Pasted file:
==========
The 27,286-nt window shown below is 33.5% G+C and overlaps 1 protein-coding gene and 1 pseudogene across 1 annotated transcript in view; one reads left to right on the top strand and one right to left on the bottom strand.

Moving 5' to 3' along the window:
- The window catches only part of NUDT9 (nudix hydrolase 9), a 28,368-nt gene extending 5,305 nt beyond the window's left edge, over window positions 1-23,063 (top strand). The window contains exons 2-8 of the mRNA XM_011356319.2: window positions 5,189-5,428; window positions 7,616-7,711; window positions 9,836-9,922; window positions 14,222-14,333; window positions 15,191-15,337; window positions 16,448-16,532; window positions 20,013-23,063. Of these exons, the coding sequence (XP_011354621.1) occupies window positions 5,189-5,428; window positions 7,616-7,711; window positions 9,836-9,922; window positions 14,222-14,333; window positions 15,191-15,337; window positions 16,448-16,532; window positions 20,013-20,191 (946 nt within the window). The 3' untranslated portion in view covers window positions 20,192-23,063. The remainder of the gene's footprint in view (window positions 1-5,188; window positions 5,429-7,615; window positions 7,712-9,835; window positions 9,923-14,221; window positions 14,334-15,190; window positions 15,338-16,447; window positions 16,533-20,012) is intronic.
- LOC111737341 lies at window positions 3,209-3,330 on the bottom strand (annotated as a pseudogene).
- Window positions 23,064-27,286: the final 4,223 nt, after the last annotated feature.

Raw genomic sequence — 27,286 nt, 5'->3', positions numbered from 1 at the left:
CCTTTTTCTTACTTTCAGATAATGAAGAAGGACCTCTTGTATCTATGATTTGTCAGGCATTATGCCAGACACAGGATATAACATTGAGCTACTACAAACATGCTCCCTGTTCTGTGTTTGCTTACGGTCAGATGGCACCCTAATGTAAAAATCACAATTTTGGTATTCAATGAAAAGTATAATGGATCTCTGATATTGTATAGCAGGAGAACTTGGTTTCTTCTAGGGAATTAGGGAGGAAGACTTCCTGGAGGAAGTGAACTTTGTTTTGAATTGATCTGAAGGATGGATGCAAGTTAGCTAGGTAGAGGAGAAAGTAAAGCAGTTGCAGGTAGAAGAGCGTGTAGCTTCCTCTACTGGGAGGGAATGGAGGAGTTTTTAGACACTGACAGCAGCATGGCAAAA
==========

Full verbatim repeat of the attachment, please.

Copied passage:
The 27,286-nt window shown below is 33.5% G+C and overlaps 1 protein-coding gene and 1 pseudogene across 1 annotated transcript in view; one reads left to right on the top strand and one right to left on the bottom strand.

Moving 5' to 3' along the window:
- The window catches only part of NUDT9 (nudix hydrolase 9), a 28,368-nt gene extending 5,305 nt beyond the window's left edge, over window positions 1-23,063 (top strand). The window contains exons 2-8 of the mRNA XM_011356319.2: window positions 5,189-5,428; window positions 7,616-7,711; window positions 9,836-9,922; window positions 14,222-14,333; window positions 15,191-15,337; window positions 16,448-16,532; window positions 20,013-23,063. Of these exons, the coding sequence (XP_011354621.1) occupies window positions 5,189-5,428; window positions 7,616-7,711; window positions 9,836-9,922; window positions 14,222-14,333; window positions 15,191-15,337; window positions 16,448-16,532; window positions 20,013-20,191 (946 nt within the window). The 3' untranslated portion in view covers window positions 20,192-23,063. The remainder of the gene's footprint in view (window positions 1-5,188; window positions 5,429-7,615; window positions 7,712-9,835; window positions 9,923-14,221; window positions 14,334-15,190; window positions 15,338-16,447; window positions 16,533-20,012) is intronic.
- LOC111737341 lies at window positions 3,209-3,330 on the bottom strand (annotated as a pseudogene).
- Window positions 23,064-27,286: the final 4,223 nt, after the last annotated feature.

Raw genomic sequence — 27,286 nt, 5'->3', positions numbered from 1 at the left:
CCTTTTTCTTACTTTCAGATAATGAAGAAGGACCTCTTGTATCTATGATTTGTCAGGCATTATGCCAGACACAGGATATAACATTGAGCTACTACAAACATGCTCCCTGTTCTGTGTTTGCTTACGGTCAGATGGCACCCTAATGTAAAAATCACAATTTTGGTATTCAATGAAAAGTATAATGGATCTCTGATATTGTATAGCAGGAGAACTTGGTTTCTTCTAGGGAATTAGGGAGGAAGACTTCCTGGAGGAAGTGAACTTTGTTTTGAATTGATCTGAAGGATGGATGCAAGTTAGCTAGGTAGAGGAGAAAGTAAAGCAGTTGCAGGTAGAAGAGCGTGTAGCTTCCTCTACTGGGAGGGAATGGAGGAGTTTTTAGACACTGACAGCAGCATGGCAAAA